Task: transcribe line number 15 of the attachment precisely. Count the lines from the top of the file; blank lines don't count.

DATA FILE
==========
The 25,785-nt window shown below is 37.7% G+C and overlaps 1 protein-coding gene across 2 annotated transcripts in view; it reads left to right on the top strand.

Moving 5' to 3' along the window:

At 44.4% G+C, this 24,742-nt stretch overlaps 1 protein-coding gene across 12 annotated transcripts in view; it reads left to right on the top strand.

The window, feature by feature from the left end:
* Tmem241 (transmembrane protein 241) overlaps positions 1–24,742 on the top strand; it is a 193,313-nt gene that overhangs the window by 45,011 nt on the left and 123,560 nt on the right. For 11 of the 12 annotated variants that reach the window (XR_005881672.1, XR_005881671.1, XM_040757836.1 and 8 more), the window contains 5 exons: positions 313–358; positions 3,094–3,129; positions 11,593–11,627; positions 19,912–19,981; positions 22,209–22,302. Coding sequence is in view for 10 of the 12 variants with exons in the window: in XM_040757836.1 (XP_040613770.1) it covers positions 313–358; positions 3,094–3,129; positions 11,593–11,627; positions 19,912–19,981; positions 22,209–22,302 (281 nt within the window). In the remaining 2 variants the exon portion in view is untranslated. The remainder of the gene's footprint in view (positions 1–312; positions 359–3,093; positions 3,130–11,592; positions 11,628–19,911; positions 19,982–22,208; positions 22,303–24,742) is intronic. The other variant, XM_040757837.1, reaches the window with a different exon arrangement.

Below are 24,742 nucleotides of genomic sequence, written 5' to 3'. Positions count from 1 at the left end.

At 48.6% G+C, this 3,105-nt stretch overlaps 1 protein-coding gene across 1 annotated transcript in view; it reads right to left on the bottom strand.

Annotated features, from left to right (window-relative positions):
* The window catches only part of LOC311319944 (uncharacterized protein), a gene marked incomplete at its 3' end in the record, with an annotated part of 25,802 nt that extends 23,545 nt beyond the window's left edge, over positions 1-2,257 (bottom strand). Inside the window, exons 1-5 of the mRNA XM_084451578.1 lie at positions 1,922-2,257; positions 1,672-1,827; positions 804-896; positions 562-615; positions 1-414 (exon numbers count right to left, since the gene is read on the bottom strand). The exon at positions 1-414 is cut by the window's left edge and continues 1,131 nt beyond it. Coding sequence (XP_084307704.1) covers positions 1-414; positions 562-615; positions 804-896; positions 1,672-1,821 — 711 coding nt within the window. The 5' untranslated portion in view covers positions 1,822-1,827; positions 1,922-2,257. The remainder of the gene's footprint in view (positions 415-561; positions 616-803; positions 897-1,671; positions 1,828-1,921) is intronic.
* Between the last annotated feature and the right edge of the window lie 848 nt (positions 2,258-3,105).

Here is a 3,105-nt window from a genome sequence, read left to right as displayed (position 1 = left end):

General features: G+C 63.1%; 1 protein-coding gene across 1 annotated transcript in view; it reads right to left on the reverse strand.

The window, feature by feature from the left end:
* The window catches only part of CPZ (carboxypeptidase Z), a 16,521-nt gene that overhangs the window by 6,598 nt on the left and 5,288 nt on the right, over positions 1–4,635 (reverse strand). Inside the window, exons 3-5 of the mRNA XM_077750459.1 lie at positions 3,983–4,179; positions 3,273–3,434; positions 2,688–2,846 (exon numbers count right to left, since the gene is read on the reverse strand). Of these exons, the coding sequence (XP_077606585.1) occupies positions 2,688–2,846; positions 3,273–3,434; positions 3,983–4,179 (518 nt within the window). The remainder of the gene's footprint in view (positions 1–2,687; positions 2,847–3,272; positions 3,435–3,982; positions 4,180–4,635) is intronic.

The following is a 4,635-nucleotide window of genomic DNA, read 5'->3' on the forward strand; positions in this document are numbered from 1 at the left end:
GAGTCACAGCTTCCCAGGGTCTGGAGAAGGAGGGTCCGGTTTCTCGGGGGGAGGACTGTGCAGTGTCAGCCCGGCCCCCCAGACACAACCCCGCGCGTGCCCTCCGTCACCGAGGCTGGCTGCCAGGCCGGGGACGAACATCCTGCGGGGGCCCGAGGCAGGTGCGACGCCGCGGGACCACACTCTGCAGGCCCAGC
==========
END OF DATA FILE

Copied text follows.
The following is a 4,635-nucleotide window of genomic DNA, read 5'->3' on the forward strand; positions in this document are numbered from 1 at the left end: